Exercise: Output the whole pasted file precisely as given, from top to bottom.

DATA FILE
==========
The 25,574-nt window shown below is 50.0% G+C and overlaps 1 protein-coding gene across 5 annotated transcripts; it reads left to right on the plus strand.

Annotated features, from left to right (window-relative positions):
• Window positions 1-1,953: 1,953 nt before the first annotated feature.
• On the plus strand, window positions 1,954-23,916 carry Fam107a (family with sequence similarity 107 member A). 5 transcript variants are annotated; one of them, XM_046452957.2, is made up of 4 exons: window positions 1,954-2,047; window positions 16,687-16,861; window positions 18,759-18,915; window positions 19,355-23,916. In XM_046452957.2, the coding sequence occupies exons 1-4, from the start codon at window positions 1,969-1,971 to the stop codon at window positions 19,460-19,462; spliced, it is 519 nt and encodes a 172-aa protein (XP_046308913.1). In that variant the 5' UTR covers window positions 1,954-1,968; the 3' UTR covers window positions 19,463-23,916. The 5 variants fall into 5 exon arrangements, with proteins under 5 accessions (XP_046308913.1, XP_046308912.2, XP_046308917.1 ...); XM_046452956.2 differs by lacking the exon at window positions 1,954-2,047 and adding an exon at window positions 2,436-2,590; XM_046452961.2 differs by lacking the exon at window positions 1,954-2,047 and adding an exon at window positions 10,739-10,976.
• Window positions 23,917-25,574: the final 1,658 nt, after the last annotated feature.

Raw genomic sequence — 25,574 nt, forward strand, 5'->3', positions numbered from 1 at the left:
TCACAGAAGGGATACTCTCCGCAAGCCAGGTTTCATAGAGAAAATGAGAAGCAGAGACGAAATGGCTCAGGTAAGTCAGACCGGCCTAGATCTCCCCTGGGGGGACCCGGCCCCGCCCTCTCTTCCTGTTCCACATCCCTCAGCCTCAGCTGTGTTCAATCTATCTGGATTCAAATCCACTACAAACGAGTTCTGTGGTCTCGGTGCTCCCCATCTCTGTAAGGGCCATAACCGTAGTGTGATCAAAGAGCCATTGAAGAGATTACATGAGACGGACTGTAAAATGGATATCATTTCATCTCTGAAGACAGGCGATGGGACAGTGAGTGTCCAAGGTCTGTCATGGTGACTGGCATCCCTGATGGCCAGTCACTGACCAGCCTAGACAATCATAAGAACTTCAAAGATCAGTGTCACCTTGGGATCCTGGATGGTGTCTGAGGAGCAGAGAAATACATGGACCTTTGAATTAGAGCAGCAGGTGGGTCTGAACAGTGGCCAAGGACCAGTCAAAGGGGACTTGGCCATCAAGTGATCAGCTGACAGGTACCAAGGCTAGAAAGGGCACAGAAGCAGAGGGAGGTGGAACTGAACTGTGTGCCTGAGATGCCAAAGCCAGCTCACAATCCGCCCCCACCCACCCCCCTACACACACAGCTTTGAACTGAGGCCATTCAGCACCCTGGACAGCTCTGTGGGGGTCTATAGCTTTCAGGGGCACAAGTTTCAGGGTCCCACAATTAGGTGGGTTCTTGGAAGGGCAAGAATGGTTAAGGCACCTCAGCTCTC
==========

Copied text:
The 25,574-nt window shown below is 50.0% G+C and overlaps 1 protein-coding gene across 5 annotated transcripts; it reads left to right on the plus strand.

Annotated features, from left to right (window-relative positions):
• Window positions 1-1,953: 1,953 nt before the first annotated feature.
• On the plus strand, window positions 1,954-23,916 carry Fam107a (family with sequence similarity 107 member A). 5 transcript variants are annotated; one of them, XM_046452957.2, is made up of 4 exons: window positions 1,954-2,047; window positions 16,687-16,861; window positions 18,759-18,915; window positions 19,355-23,916. In XM_046452957.2, the coding sequence occupies exons 1-4, from the start codon at window positions 1,969-1,971 to the stop codon at window positions 19,460-19,462; spliced, it is 519 nt and encodes a 172-aa protein (XP_046308913.1). In that variant the 5' UTR covers window positions 1,954-1,968; the 3' UTR covers window positions 19,463-23,916. The 5 variants fall into 5 exon arrangements, with proteins under 5 accessions (XP_046308913.1, XP_046308912.2, XP_046308917.1 ...); XM_046452956.2 differs by lacking the exon at window positions 1,954-2,047 and adding an exon at window positions 2,436-2,590; XM_046452961.2 differs by lacking the exon at window positions 1,954-2,047 and adding an exon at window positions 10,739-10,976.
• Window positions 23,917-25,574: the final 1,658 nt, after the last annotated feature.

Raw genomic sequence — 25,574 nt, forward strand, 5'->3', positions numbered from 1 at the left:
TCACAGAAGGGATACTCTCCGCAAGCCAGGTTTCATAGAGAAAATGAGAAGCAGAGACGAAATGGCTCAGGTAAGTCAGACCGGCCTAGATCTCCCCTGGGGGGACCCGGCCCCGCCCTCTCTTCCTGTTCCACATCCCTCAGCCTCAGCTGTGTTCAATCTATCTGGATTCAAATCCACTACAAACGAGTTCTGTGGTCTCGGTGCTCCCCATCTCTGTAAGGGCCATAACCGTAGTGTGATCAAAGAGCCATTGAAGAGATTACATGAGACGGACTGTAAAATGGATATCATTTCATCTCTGAAGACAGGCGATGGGACAGTGAGTGTCCAAGGTCTGTCATGGTGACTGGCATCCCTGATGGCCAGTCACTGACCAGCCTAGACAATCATAAGAACTTCAAAGATCAGTGTCACCTTGGGATCCTGGATGGTGTCTGAGGAGCAGAGAAATACATGGACCTTTGAATTAGAGCAGCAGGTGGGTCTGAACAGTGGCCAAGGACCAGTCAAAGGGGACTTGGCCATCAAGTGATCAGCTGACAGGTACCAAGGCTAGAAAGGGCACAGAAGCAGAGGGAGGTGGAACTGAACTGTGTGCCTGAGATGCCAAAGCCAGCTCACAATCCGCCCCCACCCACCCCCCTACACACACAGCTTTGAACTGAGGCCATTCAGCACCCTGGACAGCTCTGTGGGGGTCTATAGCTTTCAGGGGCACAAGTTTCAGGGTCCCACAATTAGGTGGGTTCTTGGAAGGGCAAGAATGGTTAAGGCACCTCAGCTCTC